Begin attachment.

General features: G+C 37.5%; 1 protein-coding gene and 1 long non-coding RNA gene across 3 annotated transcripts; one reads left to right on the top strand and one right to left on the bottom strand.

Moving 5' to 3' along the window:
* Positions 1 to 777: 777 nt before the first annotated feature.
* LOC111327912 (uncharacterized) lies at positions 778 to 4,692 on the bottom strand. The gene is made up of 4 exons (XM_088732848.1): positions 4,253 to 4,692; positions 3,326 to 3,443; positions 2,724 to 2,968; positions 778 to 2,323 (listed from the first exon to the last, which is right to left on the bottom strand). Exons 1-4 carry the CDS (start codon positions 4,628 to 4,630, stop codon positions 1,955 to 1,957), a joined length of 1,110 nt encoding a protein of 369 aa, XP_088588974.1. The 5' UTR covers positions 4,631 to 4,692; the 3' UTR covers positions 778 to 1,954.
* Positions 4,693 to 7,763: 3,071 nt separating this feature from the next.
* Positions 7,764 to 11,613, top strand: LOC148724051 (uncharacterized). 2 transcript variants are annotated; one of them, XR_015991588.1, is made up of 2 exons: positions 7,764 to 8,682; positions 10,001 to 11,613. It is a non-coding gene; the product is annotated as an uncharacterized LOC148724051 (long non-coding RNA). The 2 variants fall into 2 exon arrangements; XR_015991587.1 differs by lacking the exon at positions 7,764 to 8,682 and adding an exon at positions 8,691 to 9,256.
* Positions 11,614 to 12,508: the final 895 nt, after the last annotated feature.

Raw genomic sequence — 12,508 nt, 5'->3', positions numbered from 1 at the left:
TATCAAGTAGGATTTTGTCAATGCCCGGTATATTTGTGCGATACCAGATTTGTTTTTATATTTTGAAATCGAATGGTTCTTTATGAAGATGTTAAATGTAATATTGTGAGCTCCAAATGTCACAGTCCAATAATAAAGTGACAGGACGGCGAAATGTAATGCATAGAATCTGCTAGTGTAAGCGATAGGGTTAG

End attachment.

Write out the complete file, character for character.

General features: G+C 37.5%; 1 protein-coding gene and 1 long non-coding RNA gene across 3 annotated transcripts; one reads left to right on the top strand and one right to left on the bottom strand.

Moving 5' to 3' along the window:
* Positions 1 to 777: 777 nt before the first annotated feature.
* LOC111327912 (uncharacterized) lies at positions 778 to 4,692 on the bottom strand. The gene is made up of 4 exons (XM_088732848.1): positions 4,253 to 4,692; positions 3,326 to 3,443; positions 2,724 to 2,968; positions 778 to 2,323 (listed from the first exon to the last, which is right to left on the bottom strand). Exons 1-4 carry the CDS (start codon positions 4,628 to 4,630, stop codon positions 1,955 to 1,957), a joined length of 1,110 nt encoding a protein of 369 aa, XP_088588974.1. The 5' UTR covers positions 4,631 to 4,692; the 3' UTR covers positions 778 to 1,954.
* Positions 4,693 to 7,763: 3,071 nt separating this feature from the next.
* Positions 7,764 to 11,613, top strand: LOC148724051 (uncharacterized). 2 transcript variants are annotated; one of them, XR_015991588.1, is made up of 2 exons: positions 7,764 to 8,682; positions 10,001 to 11,613. It is a non-coding gene; the product is annotated as an uncharacterized LOC148724051 (long non-coding RNA). The 2 variants fall into 2 exon arrangements; XR_015991587.1 differs by lacking the exon at positions 7,764 to 8,682 and adding an exon at positions 8,691 to 9,256.
* Positions 11,614 to 12,508: the final 895 nt, after the last annotated feature.

Raw genomic sequence — 12,508 nt, 5'->3', positions numbered from 1 at the left:
TATCAAGTAGGATTTTGTCAATGCCCGGTATATTTGTGCGATACCAGATTTGTTTTTATATTTTGAAATCGAATGGTTCTTTATGAAGATGTTAAATGTAATATTGTGAGCTCCAAATGTCACAGTCCAATAATAAAGTGACAGGACGGCGAAATGTAATGCATAGAATCTGCTAGTGTAAGCGATAGGGTTAG